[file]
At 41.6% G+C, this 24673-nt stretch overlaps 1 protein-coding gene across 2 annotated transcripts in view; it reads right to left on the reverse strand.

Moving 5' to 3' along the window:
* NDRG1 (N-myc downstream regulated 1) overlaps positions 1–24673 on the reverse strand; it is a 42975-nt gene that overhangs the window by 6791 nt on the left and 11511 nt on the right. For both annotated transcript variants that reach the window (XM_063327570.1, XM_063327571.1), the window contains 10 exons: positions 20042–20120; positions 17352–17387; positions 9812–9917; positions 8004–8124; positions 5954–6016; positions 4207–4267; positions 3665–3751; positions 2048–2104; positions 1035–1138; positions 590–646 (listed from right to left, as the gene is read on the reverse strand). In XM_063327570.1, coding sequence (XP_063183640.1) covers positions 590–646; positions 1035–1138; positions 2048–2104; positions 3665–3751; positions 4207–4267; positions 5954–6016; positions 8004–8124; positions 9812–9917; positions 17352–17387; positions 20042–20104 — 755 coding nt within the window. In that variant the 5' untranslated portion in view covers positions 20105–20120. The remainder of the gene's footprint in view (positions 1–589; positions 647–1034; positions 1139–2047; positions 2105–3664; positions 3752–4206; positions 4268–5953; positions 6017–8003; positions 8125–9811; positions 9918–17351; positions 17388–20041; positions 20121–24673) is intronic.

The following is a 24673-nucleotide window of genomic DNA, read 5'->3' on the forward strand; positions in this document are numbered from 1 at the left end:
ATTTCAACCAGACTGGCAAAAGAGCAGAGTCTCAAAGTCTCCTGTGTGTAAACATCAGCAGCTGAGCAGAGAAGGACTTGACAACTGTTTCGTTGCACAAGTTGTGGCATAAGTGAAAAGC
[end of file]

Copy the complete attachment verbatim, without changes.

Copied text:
At 41.6% G+C, this 24673-nt stretch overlaps 1 protein-coding gene across 2 annotated transcripts in view; it reads right to left on the reverse strand.

Moving 5' to 3' along the window:
* NDRG1 (N-myc downstream regulated 1) overlaps positions 1–24673 on the reverse strand; it is a 42975-nt gene that overhangs the window by 6791 nt on the left and 11511 nt on the right. For both annotated transcript variants that reach the window (XM_063327570.1, XM_063327571.1), the window contains 10 exons: positions 20042–20120; positions 17352–17387; positions 9812–9917; positions 8004–8124; positions 5954–6016; positions 4207–4267; positions 3665–3751; positions 2048–2104; positions 1035–1138; positions 590–646 (listed from right to left, as the gene is read on the reverse strand). In XM_063327570.1, coding sequence (XP_063183640.1) covers positions 590–646; positions 1035–1138; positions 2048–2104; positions 3665–3751; positions 4207–4267; positions 5954–6016; positions 8004–8124; positions 9812–9917; positions 17352–17387; positions 20042–20104 — 755 coding nt within the window. In that variant the 5' untranslated portion in view covers positions 20105–20120. The remainder of the gene's footprint in view (positions 1–589; positions 647–1034; positions 1139–2047; positions 2105–3664; positions 3752–4206; positions 4268–5953; positions 6017–8003; positions 8125–9811; positions 9918–17351; positions 17388–20041; positions 20121–24673) is intronic.

The following is a 24673-nucleotide window of genomic DNA, read 5'->3' on the forward strand; positions in this document are numbered from 1 at the left end:
ATTTCAACCAGACTGGCAAAAGAGCAGAGTCTCAAAGTCTCCTGTGTGTAAACATCAGCAGCTGAGCAGAGAAGGACTTGACAACTGTTTCGTTGCACAAGTTGTGGCATAAGTGAAAAGC